Why it's Not Worth Following Presidential Campaign Visits
A look into the surprisingly crude reasons why presidential candidates go where they go.
This piece is different from the ones that I usually write, so I thought I’d add a brief introduction. Along with writing this newsletter, I also do political science research, and this is one of my projects. It’s a lot more formal than how I usually write, but I think the subject is timely enough for it to be interesting for you guys. Let me know what you guys think and feel free to ask any questions.
On October 26, 2020, with less than two weeks remaining before the end of that year’s election, Joe Biden, the Democratic nominee for president, announced that he would be visiting the state of Iowa for a drive-in rally in Des Moines as part of his final stretch of stops during the campaign. In the grand scheme of things, this visit was just one of many decisions made or events occurring at the closing stage of the fall campaign. At the same time, volunteers were canvassing the country, tens of millions of dollars in ads were being played in swing states, and a record number of early voters were outright casting ballots. The actual rally itself would be just one of three visits made that day by the former Vice President, who would make stops in neighboring Minnesota and Wisconsin afterwards.
But this visit would also see close media attention. Pieces analyzing it and what it meant for the campaign popped up almost immediately after Biden announced his visit. The New York Times provided it with an entire story’s worth of coverage, entitled “Biden, in Sign of Confidence, Will Visit Iowa in Race’s Final Days”. Iowa, after all, voted heavily for Donald Trump in 2016, and was not expected to be anywhere near a decisive state in that year’s election. So, while the newspaper did make caveats that these sorts of visits are sometimes done to serve as distractions or help candidates down ballot, Biden’s decision to go there was presented as a sign of his strong position overall in the upcoming election. When he visited the state, similar coverage would ensue. The U.S. News and World Report, for example, would describe it as “Joe Biden’s Triumphant Return to Iowa”, and that his decision to go there represented an important indicator that “the campaign is expanding the map and feels it has a genuine chance there.”
That one visit received so much attention might have been a result of the unique nature of the race in 2020, when the ongoing COVID-19 pandemic and ensuing precautions taken by the Biden campaign meant that any visit taken by the candidate would have been seen as relatively newsworthy. But it also illustrates a central fact of presidential campaigns. The public, including the media, has little truly reliable information as to the state of the race at any given time. This is a problem that has only become greater with a decline in both the quality and quantity of publicly available polling data (Skelly 2022). Throughout America’s increasingly long presidential election cycles, there is a large gap between the high stakes of presidential election results and how little can be said ahead of time as to what those results will be.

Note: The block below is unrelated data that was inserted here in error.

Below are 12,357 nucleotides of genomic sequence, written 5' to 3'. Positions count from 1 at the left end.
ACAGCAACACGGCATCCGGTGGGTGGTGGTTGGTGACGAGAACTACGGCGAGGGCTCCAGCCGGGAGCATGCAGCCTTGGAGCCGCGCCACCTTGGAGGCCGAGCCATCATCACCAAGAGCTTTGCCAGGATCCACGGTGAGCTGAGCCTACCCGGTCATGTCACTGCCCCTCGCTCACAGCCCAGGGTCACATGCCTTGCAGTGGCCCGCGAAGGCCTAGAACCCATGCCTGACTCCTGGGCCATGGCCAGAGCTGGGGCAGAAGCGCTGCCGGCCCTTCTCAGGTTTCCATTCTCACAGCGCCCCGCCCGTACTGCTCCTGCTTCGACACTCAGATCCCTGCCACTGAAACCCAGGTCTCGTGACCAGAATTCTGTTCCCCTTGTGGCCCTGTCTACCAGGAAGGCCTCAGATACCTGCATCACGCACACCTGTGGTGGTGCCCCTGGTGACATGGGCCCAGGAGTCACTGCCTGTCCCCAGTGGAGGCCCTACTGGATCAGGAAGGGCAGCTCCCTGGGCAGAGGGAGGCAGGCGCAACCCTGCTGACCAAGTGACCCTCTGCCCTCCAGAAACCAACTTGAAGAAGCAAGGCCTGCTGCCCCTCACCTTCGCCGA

As a result, campaign coverage has turned to analyzing the campaigns themselves to reveal the “true” standing of the election. Presidential campaigns, in theory, have the strongest incentive of all political actors to have the most accurate understanding of the state of the presidential race. They also have ample resources to make efforts to come to such an understanding. As a result, their resource allocation decisions are regarded as highly important indicators. Campaign metrics like internal polling are given a premium in coverage (Friess 2015). Ad buys, even relatively small ones, can receive extensive coverage as a sign that the race has shifted one way or another (Cobbler 2020). Decisions on when and where to hold campaign rallies are treated similarly (Ember and Thrush 2020).
Undergirding all of this is a central assumption: that, in the information-poor environment of the presidential election cycle, it is the campaigns themselves who hold the most knowledge, and their actions alone can be indicative of the results ahead of time. But while this idea has solid theoretical grounding, it lacks scrutiny. What is the actual basis for decisions made by campaigns—specifically, campaign visits? Do they show a pattern that indicates that they have a clear view of the actual state of the electoral map before the election occurs? If not, what information serves as the basis for their decisions? The aim of this paper is to answer these questions for the 2016 and 2020 elections.
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